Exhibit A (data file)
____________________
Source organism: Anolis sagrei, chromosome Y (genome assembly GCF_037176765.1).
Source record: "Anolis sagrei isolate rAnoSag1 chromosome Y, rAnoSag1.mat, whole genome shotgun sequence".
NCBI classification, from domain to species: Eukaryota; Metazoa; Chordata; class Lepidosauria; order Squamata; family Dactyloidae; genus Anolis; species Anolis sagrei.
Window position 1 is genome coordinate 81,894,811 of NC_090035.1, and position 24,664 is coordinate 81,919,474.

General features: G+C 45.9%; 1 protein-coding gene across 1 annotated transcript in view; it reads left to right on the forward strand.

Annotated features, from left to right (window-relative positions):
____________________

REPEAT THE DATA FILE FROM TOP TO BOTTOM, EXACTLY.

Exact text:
Source organism: Anolis sagrei, chromosome Y (genome assembly GCF_037176765.1).
Source record: "Anolis sagrei isolate rAnoSag1 chromosome Y, rAnoSag1.mat, whole genome shotgun sequence".
NCBI classification, from domain to species: Eukaryota; Metazoa; Chordata; class Lepidosauria; order Squamata; family Dactyloidae; genus Anolis; species Anolis sagrei.
Window position 1 is genome coordinate 81,894,811 of NC_090035.1, and position 24,664 is coordinate 81,919,474.

General features: G+C 45.9%; 1 protein-coding gene across 1 annotated transcript in view; it reads left to right on the forward strand.

Annotated features, from left to right (window-relative positions):